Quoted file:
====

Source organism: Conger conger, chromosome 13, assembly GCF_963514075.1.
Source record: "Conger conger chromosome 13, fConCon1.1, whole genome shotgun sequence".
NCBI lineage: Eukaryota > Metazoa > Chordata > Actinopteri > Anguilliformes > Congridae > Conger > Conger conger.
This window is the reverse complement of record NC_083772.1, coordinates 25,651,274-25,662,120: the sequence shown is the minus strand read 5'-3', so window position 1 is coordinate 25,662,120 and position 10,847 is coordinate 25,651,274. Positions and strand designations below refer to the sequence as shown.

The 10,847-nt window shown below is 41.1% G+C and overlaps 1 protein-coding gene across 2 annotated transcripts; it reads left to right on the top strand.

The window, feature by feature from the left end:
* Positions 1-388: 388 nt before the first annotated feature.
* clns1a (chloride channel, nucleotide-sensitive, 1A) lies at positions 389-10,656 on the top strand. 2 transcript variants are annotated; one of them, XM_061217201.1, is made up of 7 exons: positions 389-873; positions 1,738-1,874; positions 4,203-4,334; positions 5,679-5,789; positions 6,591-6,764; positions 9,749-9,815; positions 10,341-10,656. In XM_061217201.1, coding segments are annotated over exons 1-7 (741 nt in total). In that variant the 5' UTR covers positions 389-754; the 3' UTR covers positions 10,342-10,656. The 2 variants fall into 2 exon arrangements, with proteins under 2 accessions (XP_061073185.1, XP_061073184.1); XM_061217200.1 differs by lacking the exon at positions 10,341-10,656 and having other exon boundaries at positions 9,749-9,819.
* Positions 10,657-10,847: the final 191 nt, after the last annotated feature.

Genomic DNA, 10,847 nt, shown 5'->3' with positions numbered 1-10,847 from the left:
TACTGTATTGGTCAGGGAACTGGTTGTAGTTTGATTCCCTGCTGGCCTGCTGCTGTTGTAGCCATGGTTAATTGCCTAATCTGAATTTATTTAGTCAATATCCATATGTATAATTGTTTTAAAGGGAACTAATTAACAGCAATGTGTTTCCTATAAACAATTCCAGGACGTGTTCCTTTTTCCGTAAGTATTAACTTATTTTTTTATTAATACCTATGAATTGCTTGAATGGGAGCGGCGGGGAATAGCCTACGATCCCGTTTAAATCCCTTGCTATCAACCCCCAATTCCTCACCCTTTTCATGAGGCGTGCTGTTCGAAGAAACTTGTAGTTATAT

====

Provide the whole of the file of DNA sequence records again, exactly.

Source organism: Conger conger, chromosome 13, assembly GCF_963514075.1.
Source record: "Conger conger chromosome 13, fConCon1.1, whole genome shotgun sequence".
NCBI lineage: Eukaryota > Metazoa > Chordata > Actinopteri > Anguilliformes > Congridae > Conger > Conger conger.
This window is the reverse complement of record NC_083772.1, coordinates 25,651,274-25,662,120: the sequence shown is the minus strand read 5'-3', so window position 1 is coordinate 25,662,120 and position 10,847 is coordinate 25,651,274. Positions and strand designations below refer to the sequence as shown.

The 10,847-nt window shown below is 41.1% G+C and overlaps 1 protein-coding gene across 2 annotated transcripts; it reads left to right on the top strand.

The window, feature by feature from the left end:
* Positions 1-388: 388 nt before the first annotated feature.
* clns1a (chloride channel, nucleotide-sensitive, 1A) lies at positions 389-10,656 on the top strand. 2 transcript variants are annotated; one of them, XM_061217201.1, is made up of 7 exons: positions 389-873; positions 1,738-1,874; positions 4,203-4,334; positions 5,679-5,789; positions 6,591-6,764; positions 9,749-9,815; positions 10,341-10,656. In XM_061217201.1, coding segments are annotated over exons 1-7 (741 nt in total). In that variant the 5' UTR covers positions 389-754; the 3' UTR covers positions 10,342-10,656. The 2 variants fall into 2 exon arrangements, with proteins under 2 accessions (XP_061073185.1, XP_061073184.1); XM_061217200.1 differs by lacking the exon at positions 10,341-10,656 and having other exon boundaries at positions 9,749-9,819.
* Positions 10,657-10,847: the final 191 nt, after the last annotated feature.

Genomic DNA, 10,847 nt, shown 5'->3' with positions numbered 1-10,847 from the left:
TACTGTATTGGTCAGGGAACTGGTTGTAGTTTGATTCCCTGCTGGCCTGCTGCTGTTGTAGCCATGGTTAATTGCCTAATCTGAATTTATTTAGTCAATATCCATATGTATAATTGTTTTAAAGGGAACTAATTAACAGCAATGTGTTTCCTATAAACAATTCCAGGACGTGTTCCTTTTTCCGTAAGTATTAACTTATTTTTTTATTAATACCTATGAATTGCTTGAATGGGAGCGGCGGGGAATAGCCTACGATCCCGTTTAAATCCCTTGCTATCAACCCCCAATTCCTCACCCTTTTCATGAGGCGTGCTGTTCGAAGAAACTTGTAGTTATAT